Data definition specification

In computing, a data definition specification (DDS) is a guideline to ensure comprehensive and consistent data definition. It represents the attributes required to quantify data definition. A comprehensive data definition specification encompasses enterprise data, the hierarchy of data management, prescribed guidance enforcement and criteria to determine compliance.


A data definition specification may be developed for any organization or specialized field, improving the quality of its products through consistency and transparency. It eliminates redundancy (since all contributing areas are referencing the same specification) and provides standardization, making it easier and more efficient to create, modify, verify, analyze and share information across the enterprise.[1]

To understand how a data definition specification works in an enterprise, we must look at the elements of a DDS. Writing data definitions, defining business terms (or rules) in the context of a particular environment, provides structure for an organization’s data architecture. In developing these definitions, the words used must be traceable to clearly defined data.

A data definition specification may be used in the following activities to provide consistency and clarity between departments supporting the activity:[2]

  • Business intelligence
  • Business process modeling
  • Business rules management
  • Data analysis and modeling
  • Information architecture
  • Metadata modeling
  • Report generation


A data definition specification requires data definitions to be:

  • Atomic– singular, describing only one concept. Commonly used and ambiguous terms should be defined.[2] While a term refers to one concept, several words may be used in a term:
  • File – A concept identifiable with one word
  • File extension – A concept identifiable with more than one word
  • Traceable– Mapped to a specific data element. In business, a term may be traced to an entity (for example, a customer) or an attribute (such as a customer’s name). A term may be a value in a data set (such as gender), or designate the data set itself. Traceability indicates relationships in the data hierarchy.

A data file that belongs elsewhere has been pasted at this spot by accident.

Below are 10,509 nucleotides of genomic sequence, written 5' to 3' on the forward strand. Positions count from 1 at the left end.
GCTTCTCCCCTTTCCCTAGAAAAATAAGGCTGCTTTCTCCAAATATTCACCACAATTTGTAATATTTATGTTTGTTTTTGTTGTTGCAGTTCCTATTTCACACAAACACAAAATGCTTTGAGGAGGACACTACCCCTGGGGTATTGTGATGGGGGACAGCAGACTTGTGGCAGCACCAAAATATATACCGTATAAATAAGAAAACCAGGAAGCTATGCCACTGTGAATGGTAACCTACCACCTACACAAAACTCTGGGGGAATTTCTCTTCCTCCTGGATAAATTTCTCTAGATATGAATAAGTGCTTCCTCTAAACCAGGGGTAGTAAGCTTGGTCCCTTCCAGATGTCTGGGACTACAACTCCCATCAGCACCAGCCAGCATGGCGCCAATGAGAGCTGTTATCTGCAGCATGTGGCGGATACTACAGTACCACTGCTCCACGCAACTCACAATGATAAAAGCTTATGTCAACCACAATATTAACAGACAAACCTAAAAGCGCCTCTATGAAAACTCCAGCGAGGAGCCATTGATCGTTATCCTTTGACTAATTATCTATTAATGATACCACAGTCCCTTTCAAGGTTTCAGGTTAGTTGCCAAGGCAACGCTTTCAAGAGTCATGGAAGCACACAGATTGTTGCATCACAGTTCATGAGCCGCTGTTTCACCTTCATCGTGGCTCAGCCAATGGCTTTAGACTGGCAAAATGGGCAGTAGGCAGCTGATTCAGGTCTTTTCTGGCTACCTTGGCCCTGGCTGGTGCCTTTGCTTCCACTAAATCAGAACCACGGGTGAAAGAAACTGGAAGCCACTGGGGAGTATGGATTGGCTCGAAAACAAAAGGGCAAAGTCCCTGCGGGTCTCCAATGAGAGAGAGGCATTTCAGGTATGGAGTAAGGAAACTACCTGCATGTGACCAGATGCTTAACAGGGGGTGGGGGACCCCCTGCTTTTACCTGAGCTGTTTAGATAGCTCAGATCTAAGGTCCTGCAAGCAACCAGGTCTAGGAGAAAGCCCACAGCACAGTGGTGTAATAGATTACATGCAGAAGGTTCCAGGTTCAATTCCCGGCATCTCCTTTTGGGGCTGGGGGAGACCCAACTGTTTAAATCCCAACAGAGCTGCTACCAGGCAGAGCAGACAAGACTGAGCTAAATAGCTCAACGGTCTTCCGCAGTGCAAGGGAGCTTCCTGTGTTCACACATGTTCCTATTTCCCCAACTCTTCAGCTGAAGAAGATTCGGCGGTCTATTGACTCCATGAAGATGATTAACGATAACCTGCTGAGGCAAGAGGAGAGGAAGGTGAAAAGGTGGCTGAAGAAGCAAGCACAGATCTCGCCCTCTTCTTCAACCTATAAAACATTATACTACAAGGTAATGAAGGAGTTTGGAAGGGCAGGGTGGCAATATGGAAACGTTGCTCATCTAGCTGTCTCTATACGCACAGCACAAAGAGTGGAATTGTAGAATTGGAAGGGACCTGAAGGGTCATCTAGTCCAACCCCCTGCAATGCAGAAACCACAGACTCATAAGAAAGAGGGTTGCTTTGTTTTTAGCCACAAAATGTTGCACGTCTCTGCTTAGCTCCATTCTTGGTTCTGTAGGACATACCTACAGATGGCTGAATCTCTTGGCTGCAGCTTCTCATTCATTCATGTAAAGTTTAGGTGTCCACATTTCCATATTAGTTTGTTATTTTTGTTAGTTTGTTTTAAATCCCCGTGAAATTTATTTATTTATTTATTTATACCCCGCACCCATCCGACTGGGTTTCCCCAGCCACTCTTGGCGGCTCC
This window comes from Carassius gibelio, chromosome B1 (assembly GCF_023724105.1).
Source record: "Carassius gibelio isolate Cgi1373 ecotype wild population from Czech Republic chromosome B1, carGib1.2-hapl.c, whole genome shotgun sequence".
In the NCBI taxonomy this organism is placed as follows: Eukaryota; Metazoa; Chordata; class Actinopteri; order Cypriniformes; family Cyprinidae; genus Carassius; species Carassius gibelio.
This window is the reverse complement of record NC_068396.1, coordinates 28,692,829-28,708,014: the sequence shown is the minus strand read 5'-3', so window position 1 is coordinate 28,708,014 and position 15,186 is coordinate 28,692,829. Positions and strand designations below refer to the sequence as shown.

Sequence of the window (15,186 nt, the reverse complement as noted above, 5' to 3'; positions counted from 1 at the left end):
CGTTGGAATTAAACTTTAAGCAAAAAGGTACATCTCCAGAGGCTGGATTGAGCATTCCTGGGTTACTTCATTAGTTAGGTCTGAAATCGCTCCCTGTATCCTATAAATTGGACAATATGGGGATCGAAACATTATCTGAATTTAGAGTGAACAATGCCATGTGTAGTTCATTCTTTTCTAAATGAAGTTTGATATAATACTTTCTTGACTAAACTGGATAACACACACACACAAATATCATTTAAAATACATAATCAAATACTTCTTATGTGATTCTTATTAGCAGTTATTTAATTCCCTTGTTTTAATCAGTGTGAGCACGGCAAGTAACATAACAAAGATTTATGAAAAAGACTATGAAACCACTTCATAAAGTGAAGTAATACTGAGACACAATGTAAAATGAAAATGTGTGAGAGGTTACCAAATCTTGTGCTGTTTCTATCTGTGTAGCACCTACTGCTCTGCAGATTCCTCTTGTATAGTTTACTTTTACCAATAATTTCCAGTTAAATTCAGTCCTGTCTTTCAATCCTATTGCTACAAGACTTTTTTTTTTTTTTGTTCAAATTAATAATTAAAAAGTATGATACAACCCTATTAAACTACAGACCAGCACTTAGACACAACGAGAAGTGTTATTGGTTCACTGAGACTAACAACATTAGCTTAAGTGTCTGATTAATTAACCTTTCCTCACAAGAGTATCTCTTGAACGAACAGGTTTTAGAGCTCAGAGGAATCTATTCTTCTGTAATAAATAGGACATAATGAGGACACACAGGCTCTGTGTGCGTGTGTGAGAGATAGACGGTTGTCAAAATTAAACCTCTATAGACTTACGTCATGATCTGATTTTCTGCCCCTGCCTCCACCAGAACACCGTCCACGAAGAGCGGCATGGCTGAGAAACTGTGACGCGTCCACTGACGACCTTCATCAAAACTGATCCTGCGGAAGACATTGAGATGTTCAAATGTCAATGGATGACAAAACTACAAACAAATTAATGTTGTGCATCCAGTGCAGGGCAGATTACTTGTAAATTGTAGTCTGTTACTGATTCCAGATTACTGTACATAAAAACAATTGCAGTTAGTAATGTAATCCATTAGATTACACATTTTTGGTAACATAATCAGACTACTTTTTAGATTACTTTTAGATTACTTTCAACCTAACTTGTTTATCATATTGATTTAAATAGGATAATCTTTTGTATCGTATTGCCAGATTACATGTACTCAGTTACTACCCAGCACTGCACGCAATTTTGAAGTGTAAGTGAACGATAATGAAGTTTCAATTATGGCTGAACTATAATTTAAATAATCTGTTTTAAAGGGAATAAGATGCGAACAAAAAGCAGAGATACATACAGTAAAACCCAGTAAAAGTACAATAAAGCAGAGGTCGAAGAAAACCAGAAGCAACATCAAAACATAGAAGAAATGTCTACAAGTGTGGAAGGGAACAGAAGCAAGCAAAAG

• Consistent– Used in a standard syntax; if used in a specific context, the context is noted
  • Accurate– Precise, correct and unambiguous, stating what the term is and is not[3]
  • Clear– Readily understood by the reader
  • Complete– With the term, its description and contextual references
  • Concise– To avoid circular references


Enterprise data

A data definition specification was produced by the Open Mobile Alliance to document charging data.[4] The document, the centralized catalog of data elements defined for interfaces, specifies the mapping of these data elements to protocol fields in the interfaces. Created for the exchange of financial data, Market Data Definition Language (MDDL) is an XML specification designed

to enable the interchange of information necessary to account, to analyze, and to trade financial instruments of the world’s markets. It defines an XML-based interchange format and common data dictionary on the fields needed to describe: (1) financial instruments, (2) corporate events affecting value and tradability, and (3) market-related, economic and industrial indicators. The principal function of MDDL is to allow entities to exchange market data by standardizing formats and definitions. MDDL provides a common format for market data so that it can be efficiently passed from one processing system to another and provides a common understanding of market data content by standardizing terminology and by normalizing the relationships of various data elements to one another … From the user perspective, the goal of MDDL is to enable users to integrate data from multiple sources by standardizing both the input feeds used for data warehousing (i.e., define what’s being provided by vendors) and the output methods by which client applications request the data (i.e., ensure compatibility on how to get data in and out of applications).”[5]